- A mathematician explains how “flattening the curve” works with a mathematical model of infections on Numberphile (YouTube). They’ve also posted their Geogebra file so you can play around with it yourself (Geogebra is a free math program).
- 3Blue1Brown has a great video demonstrating the importance of testing and social distancing using a bunch of simulations of transmission.
- Washington Post simulation article
- You might also want to check out this really cool interactive outbreak simulation where you can adjust the parameters yourself and see what happens.
- Harvard Business Review article about the lessons we can learn from Italy’s experience with Covid-19.
- The Atlantic’s long-term view about what will happen with Covid-19 in the coming weeks, months and years and how the world will be different afterwards.
- New World map of COVID-19 cases from John Hopkins (updated frequently)
- New Fivethirtyeight: a comic explaining why COVID models are so uncertain (with SMBC)
- New Fact checking the claims in “Plandemic” (from Science Magazine)
- WASH YOUR HANDS
- WEAR A MASK
- Get vaccinated as soon as vaccines are available to you
- New 30 Days to slow the spread: the President’s Coronavirus guidelines for America (pdf)
- New CDC Recommends wearing a mask in public
- New How to make your own mask (NYT)
- Wired: How does the Coronavirus spread?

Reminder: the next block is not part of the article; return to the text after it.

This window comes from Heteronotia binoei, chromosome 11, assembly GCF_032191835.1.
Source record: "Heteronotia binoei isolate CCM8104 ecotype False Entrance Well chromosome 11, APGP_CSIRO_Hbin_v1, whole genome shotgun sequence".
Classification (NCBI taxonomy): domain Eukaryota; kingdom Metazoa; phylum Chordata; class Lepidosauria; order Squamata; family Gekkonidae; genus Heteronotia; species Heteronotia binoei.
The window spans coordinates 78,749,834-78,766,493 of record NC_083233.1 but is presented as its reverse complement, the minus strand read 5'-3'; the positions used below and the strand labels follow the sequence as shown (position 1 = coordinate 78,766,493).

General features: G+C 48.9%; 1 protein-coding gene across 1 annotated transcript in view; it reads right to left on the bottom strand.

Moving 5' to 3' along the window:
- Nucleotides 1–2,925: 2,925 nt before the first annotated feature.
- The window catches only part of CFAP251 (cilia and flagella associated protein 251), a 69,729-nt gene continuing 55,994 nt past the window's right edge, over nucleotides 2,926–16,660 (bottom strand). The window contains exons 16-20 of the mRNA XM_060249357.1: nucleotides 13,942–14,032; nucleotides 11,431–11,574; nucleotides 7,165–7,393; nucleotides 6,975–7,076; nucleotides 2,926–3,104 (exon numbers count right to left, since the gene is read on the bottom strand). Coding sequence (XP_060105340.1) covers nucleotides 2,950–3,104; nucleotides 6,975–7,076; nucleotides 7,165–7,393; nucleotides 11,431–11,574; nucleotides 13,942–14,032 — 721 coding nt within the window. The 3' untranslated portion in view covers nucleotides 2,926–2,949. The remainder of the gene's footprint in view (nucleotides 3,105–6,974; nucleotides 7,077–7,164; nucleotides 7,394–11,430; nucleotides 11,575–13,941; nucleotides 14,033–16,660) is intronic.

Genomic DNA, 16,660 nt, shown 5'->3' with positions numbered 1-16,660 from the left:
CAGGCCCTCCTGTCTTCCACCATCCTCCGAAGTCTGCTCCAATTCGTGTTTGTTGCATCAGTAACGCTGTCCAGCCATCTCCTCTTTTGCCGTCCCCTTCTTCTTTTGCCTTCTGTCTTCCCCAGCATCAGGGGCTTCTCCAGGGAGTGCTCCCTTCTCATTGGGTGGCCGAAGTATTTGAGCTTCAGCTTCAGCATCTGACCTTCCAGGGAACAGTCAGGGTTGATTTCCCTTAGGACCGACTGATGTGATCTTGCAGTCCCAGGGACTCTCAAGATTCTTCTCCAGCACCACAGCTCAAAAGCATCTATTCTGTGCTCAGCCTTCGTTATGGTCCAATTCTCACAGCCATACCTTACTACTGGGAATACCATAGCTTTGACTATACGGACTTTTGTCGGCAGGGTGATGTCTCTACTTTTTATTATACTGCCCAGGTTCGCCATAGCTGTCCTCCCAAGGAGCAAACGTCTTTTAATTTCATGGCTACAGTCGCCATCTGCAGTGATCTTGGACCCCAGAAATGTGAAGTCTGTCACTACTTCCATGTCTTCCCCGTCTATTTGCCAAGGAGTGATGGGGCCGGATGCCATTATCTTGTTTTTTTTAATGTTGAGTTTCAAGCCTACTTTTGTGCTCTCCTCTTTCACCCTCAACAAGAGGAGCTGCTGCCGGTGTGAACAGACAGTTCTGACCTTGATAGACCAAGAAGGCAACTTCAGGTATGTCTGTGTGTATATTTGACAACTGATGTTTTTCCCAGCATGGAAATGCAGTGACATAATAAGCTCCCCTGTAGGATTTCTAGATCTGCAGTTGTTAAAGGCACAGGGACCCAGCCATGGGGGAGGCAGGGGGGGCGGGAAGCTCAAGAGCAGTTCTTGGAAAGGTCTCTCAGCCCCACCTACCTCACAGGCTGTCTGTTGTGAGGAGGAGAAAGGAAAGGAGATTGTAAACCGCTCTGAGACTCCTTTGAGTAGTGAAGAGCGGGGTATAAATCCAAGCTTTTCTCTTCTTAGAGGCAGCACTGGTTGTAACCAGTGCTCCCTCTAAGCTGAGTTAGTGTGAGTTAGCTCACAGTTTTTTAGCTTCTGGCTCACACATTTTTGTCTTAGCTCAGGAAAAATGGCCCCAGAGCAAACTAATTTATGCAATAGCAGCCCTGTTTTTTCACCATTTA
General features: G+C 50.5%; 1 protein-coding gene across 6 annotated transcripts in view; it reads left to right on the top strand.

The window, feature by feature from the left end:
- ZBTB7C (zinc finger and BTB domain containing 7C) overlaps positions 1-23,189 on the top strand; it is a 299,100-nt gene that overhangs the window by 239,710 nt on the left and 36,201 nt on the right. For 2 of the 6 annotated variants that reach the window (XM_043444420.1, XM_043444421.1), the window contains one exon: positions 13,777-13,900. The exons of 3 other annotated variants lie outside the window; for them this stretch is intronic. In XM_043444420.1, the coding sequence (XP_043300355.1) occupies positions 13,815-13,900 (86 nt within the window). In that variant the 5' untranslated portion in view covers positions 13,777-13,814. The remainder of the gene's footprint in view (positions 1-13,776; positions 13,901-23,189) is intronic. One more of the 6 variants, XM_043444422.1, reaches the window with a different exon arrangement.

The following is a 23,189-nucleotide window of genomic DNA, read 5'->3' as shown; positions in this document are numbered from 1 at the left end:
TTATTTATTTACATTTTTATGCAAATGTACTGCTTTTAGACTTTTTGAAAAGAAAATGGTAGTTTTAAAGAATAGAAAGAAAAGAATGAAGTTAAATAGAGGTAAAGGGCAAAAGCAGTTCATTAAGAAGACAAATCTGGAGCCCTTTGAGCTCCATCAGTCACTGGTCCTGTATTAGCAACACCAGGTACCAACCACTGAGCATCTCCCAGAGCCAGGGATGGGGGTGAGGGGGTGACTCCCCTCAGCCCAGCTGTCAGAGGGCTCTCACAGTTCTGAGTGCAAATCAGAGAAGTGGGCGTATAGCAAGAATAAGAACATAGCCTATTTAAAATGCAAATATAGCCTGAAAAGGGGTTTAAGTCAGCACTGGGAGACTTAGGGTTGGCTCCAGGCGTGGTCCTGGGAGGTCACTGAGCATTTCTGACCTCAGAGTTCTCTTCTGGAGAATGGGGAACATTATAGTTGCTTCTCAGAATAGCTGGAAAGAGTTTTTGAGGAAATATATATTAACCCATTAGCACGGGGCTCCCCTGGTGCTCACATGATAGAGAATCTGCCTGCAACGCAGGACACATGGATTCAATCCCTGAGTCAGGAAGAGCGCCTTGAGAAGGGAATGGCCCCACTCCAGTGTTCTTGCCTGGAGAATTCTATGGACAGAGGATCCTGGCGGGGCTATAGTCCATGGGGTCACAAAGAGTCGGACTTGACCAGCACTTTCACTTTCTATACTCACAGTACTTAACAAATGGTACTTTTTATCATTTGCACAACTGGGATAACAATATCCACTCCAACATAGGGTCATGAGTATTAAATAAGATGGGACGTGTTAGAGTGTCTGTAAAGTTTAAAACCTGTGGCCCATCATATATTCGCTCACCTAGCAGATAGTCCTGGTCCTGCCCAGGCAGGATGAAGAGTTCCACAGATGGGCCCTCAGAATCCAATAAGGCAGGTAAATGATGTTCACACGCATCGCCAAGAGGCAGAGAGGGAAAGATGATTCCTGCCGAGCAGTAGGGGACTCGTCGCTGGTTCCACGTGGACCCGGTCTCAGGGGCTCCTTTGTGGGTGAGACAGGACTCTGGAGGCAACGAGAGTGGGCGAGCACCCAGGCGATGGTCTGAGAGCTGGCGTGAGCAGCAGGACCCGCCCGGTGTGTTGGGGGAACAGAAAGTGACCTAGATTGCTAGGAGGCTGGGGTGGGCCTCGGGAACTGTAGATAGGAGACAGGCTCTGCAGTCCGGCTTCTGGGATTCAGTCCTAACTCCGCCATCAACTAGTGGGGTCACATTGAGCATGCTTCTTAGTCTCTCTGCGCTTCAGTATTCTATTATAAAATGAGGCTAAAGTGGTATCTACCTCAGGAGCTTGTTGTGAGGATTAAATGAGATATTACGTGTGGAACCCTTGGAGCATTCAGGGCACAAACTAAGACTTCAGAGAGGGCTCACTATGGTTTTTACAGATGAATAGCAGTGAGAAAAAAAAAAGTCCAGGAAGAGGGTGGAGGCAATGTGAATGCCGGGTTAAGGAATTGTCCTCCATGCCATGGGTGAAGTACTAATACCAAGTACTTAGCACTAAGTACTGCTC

- CDC: Social distancing guidelines
- CDC COVID-19 symptoms and testing
- BBC: Coronavirus and sex: What you need to know
This is a tough time and it’s totally normal to be scared or worried. Few people alive remember a crisis like this. On top of all that, many of us are quite literally isolated and physically separated from our usual support networks. Hopefully some of these things will help.
- Partners in Health, a renowned, effective international aid organization, shares their tips for not freaking out. You can also have them read to you by John Green.
- Science Magazine: How I faced my coronavirus anxiety
- Wired: Mass panic is unlikely, even during a pandemic
- The sudden obliteration of expectation, Hank Green talks about how COVID-19 is a little like getting diagnosed with ulcerative colitis. It’s a big shock and things won’t be the same again.
- If you want a safe, positive interaction with a stranger, Text for Humanity facilitates sending and receiving positive messages from random strangers.
- If you or someone you know are in crisis and maybe in danger of self-harm, call 1-800-273-8255 (in the US) or go to https://suicidepreventionlifeline.org/
Sciencey activities you can do at home
If you’re stuck in the house all day, you might as well try to do some cool science. I am a theoretical physicist because I am not good in the lab, but fortunately other people have figured out that there are tons of ways you can do some science at home, especially if you have kids.
- Watch recordings of Skype A Scientist livestreams on YouTube
- Wired: How to make your own hand sanitizer (I haven’t tested these techniques myself)
- Physics Girl on Youtube: 20 easy experiments in five minutes (but don’t worry, they can fill a lot more time than that.
- Make a cloud chamber at home (I’ve not tested this myself, and it does require some hard-to-find ingredients)
- New Try contributing to Project Implicit by doing some easy implicit association tests online (great way to contribute to science from home and learn something about yourself)
- New Help scientists identify penguin colonies from your home.
If you have suggestions for things to add to this page, please send them my way.